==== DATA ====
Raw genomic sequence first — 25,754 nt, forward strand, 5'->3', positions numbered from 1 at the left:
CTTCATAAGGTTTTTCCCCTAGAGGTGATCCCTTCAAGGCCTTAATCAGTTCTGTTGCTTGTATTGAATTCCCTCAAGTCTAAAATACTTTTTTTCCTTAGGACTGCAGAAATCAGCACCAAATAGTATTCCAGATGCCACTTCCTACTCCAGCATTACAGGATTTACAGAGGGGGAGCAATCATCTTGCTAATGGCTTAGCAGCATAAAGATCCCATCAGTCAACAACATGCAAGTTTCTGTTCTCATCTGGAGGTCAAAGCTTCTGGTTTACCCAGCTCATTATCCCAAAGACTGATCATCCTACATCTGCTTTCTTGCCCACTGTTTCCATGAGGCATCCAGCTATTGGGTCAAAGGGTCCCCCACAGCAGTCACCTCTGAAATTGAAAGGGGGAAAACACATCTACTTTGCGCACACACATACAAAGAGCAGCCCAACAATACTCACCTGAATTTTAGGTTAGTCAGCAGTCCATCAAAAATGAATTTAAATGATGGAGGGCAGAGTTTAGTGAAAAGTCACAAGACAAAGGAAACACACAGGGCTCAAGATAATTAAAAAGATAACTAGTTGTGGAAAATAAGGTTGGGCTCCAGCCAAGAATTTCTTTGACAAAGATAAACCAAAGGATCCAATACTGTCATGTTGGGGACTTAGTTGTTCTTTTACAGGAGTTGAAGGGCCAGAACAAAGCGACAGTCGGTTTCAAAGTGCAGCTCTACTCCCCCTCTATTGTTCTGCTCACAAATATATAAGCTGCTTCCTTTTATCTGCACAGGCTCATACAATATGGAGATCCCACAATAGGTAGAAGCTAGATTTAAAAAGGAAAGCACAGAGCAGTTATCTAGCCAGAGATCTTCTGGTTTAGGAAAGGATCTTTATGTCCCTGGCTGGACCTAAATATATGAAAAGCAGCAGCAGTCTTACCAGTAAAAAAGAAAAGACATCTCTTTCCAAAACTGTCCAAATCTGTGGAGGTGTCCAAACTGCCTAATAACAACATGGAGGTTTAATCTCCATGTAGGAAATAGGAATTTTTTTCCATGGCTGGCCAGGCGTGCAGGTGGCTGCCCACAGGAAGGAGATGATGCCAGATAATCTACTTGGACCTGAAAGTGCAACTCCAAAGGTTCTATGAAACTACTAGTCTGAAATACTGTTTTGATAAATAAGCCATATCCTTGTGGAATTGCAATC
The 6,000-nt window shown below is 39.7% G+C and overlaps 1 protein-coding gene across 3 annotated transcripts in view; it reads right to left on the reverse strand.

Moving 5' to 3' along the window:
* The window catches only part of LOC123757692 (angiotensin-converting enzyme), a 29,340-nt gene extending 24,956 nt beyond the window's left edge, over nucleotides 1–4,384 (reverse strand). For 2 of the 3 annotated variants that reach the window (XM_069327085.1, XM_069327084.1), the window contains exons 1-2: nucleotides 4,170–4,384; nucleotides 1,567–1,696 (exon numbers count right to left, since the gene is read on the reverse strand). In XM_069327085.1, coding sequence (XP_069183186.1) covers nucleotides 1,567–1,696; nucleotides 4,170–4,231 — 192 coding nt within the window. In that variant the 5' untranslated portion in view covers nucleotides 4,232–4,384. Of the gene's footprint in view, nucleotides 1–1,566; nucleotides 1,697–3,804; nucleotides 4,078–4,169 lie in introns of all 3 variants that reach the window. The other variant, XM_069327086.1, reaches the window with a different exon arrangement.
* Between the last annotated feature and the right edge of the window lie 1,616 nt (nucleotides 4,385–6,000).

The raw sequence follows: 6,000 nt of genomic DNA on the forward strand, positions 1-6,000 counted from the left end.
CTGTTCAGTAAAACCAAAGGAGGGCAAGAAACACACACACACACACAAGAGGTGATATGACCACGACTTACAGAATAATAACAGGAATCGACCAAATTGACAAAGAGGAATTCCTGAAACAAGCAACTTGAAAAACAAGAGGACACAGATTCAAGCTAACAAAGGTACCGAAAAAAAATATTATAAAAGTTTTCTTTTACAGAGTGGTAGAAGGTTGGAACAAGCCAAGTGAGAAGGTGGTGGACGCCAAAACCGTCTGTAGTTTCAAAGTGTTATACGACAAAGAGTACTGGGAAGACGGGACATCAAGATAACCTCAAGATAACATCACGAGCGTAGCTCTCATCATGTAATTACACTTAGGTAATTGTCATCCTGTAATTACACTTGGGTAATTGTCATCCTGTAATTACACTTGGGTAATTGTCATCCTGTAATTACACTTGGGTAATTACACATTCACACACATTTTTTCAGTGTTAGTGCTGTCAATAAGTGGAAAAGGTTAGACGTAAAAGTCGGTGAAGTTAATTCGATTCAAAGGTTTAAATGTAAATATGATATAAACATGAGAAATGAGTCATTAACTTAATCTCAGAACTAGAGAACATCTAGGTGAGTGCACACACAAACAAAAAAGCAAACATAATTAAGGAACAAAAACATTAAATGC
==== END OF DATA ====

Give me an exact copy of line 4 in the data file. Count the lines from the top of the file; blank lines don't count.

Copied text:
Moving 5' to 3' along the window: